LONELY DAYS BOOK

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Start by marking “Lonely Days” as Want to Read: Bayo Adebowale lent a voice to African widows in his book Lonely Days. Set in the rustic rural village of Kufi in South-western Nigeria, the novel tells the story of Yaremi, a woman thrown into widowhood by the death of her husband. Title, Lonely Days. Author, 'Bayo Adebowale. Edition, reprint. Publisher, Spectrum Books Limited, Original from, the University of Michigan. Digitized, May. following activities to get students excited about reading the book: A. Predicting: Considering the Title of the Book. The title of the book is Lonely Days.


Lonely Days Book

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(From Lonely Days by Bayo Adebowale). This was the manner in which Bayo Adebowale lent a voice to African widows in his book Lonely. Get this from a library! Lonely Days: Bayo Adebowale. [Spectrum books]. This is exactly what Bayo Adebowale has succinctly brought forth in his book lonely days, he has taken the audacious move to let us realize.

Ajumobi did not due an abominable death. He did not drink poison out of frustration with life, and he did not fall from the slippery chips of the palm tree on a rainy day. He was not struck by lightning, not by bitten by a cobra and not crushed to death between the falling walls of the village mud buildings. Ajumobi did not hang himself with a rope on the kolanut like the aku firewood cutter whose dead body the people had cut down and had buried at the iloro with indecent haste, inside a shallow, nameless grave filled with loose soil and porous sand.

No suicide for Ajumobi. He live like a man, and died like a man. Yeremi was thankful. But the tears now rolled in torrent down her face, streaming into the corner of her mouth and tasting like salt.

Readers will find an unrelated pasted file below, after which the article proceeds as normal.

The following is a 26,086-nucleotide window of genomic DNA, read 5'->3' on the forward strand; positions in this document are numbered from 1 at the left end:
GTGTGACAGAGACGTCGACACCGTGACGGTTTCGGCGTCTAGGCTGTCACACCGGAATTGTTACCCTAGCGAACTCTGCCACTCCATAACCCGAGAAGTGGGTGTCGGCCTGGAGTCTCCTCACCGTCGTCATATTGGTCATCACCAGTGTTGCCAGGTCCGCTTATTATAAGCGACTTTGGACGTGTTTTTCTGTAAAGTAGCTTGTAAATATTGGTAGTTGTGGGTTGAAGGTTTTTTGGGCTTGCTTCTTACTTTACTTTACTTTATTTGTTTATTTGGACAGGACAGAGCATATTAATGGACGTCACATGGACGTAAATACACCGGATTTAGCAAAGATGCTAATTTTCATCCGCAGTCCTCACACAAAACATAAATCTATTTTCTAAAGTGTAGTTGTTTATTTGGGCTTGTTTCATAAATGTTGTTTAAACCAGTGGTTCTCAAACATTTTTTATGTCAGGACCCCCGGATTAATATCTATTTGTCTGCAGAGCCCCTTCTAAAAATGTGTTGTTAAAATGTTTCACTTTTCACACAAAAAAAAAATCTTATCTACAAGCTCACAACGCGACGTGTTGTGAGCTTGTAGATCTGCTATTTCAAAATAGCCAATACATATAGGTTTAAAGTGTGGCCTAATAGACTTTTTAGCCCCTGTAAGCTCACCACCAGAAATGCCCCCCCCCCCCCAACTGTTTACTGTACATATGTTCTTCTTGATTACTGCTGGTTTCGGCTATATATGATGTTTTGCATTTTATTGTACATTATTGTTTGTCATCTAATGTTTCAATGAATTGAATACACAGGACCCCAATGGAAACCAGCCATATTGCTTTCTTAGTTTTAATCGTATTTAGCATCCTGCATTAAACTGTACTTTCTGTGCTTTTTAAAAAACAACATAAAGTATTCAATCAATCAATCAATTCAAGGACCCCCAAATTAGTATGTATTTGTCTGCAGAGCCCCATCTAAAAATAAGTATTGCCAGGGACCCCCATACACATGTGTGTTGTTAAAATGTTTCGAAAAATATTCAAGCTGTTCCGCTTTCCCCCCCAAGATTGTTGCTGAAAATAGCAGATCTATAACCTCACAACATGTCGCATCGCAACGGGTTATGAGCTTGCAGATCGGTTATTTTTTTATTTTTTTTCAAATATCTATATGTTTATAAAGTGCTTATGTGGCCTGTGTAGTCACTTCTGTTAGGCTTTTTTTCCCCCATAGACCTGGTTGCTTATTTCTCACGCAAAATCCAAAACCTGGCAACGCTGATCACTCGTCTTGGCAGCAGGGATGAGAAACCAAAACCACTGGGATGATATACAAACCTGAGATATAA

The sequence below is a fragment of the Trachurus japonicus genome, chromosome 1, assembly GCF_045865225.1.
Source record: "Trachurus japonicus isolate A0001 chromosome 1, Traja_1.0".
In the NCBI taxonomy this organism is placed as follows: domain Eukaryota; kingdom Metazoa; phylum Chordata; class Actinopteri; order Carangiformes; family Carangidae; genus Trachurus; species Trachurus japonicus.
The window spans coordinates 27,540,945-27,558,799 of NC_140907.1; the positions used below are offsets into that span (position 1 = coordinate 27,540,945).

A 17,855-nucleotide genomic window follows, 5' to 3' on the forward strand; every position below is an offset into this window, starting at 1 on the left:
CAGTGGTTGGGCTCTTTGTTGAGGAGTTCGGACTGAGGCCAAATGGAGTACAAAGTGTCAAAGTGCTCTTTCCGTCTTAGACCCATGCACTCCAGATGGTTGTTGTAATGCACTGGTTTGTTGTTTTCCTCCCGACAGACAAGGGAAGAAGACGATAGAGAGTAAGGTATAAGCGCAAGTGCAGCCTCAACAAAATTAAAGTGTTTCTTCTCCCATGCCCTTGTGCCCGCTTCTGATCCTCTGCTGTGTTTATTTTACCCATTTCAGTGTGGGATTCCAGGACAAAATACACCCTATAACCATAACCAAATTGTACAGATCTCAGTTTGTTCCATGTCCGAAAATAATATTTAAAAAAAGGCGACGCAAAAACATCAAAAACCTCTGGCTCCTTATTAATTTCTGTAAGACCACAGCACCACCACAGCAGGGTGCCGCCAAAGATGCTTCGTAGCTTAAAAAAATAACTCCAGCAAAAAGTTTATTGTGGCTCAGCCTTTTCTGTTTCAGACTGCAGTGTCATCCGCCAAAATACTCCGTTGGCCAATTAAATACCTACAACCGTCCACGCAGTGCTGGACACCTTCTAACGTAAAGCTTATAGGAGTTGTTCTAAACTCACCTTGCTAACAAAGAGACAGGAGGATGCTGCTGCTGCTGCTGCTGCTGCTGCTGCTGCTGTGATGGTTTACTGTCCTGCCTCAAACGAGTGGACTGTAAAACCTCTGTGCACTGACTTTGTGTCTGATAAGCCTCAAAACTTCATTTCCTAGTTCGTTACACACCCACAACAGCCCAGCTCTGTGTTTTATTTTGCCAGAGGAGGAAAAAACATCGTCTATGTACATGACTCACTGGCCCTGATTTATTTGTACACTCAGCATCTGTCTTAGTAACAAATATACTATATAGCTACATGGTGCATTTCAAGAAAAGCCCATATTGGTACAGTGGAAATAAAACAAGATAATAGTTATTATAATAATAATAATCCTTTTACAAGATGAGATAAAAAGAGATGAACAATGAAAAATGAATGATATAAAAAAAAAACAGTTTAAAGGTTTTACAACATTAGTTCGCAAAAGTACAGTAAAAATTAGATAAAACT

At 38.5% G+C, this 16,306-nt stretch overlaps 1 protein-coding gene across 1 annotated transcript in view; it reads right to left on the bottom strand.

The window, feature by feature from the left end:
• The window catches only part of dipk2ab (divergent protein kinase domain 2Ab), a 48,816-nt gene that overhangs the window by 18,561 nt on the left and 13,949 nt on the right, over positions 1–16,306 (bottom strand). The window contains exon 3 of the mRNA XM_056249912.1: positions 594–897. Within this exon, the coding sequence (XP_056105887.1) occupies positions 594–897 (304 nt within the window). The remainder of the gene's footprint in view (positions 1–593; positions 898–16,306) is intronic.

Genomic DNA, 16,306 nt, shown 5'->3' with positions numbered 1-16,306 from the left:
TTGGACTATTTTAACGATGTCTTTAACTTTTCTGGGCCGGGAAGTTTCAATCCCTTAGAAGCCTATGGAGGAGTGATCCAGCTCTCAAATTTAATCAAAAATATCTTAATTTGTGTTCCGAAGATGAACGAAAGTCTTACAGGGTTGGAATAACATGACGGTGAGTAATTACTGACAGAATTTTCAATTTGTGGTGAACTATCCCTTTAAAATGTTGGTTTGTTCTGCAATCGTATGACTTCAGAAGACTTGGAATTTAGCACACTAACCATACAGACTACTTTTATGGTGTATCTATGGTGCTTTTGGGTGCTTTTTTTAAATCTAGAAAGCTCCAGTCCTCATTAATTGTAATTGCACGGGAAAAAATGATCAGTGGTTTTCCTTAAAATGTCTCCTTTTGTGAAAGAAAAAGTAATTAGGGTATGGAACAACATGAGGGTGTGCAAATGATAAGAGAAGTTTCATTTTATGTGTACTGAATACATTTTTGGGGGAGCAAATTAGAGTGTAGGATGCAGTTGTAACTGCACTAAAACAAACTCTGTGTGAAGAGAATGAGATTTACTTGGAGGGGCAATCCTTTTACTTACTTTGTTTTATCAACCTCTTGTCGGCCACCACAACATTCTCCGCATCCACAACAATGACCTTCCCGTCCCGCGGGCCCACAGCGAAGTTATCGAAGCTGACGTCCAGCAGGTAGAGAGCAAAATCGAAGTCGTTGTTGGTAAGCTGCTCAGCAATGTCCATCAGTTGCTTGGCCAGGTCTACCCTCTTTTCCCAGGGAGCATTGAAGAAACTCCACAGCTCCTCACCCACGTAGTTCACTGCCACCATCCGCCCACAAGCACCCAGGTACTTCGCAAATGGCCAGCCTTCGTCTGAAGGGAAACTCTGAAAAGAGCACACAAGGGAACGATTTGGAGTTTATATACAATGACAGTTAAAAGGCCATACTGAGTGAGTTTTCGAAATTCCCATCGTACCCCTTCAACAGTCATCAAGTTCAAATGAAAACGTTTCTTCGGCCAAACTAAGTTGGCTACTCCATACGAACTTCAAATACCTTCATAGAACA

The temporariness of man's passage on earth was a certainty! Yeremi, at once, surrendered herself to the design of destiny and to the agony of, what seemed to her, an irreplaceable loss. She was the last woman being Ajumobi saw when his eyes were finally closing up in death. What a great honour! Her husband gave her that last- minute parting stare-quick, penetrating, and meaningful There there was an expression of hot and disappointment in Ajumobi's dying black eyes Yeremi got the massage and with all her heart she tried to communicate to Ajumobi, not only Sorrow and solidarity, but also deep apology For all the wrong she probably had committed.

Something told her husband deeply, reproachful glare. She was just ready now to beg, ready to atone, an ready to apologise! The painful finality of ajumobi's last minute on earth rang in Yeremi 's head, splitting her brain with remembered image.

She stumble as she stepped out into the sun to pick up her head-tie which had fallen on the ground during the course of prolonged wailing. She was scanned by mourners in all direction. All eyes followed every footstep she took with hostile closeness. And all ears listened, ready to catch her every word in a set-trap. These, obviously were not people merely sitting in silent sympathy in presence of death, but people who were fully bent on humiliating her and destroying her reputation.

These were lonely days indeed. Yeremi felt thoroughly abandoned, like a stone at the bottom of lake.

Silent sank like sad music in her heart, and descended on her soul in pitiable layers. One by one, the mourners had left, leaving her to sulk the anguish of a private Sorrow, secretly. Then followed, after a few days, the extended family's mockery heaped on her like the strange showers of a January rain And now, loneliness Yeremi days dragged lazily on, in a haze of solitude and lonesomeness.

She had never learnt to be able to be alone in all her life! But loneliness had now pitched a tent, and had become, to her, a deep black colour like the night: Yaremi's only son,be alami, was an expert furniture carpenter who now live in ibadan - far away from his mother.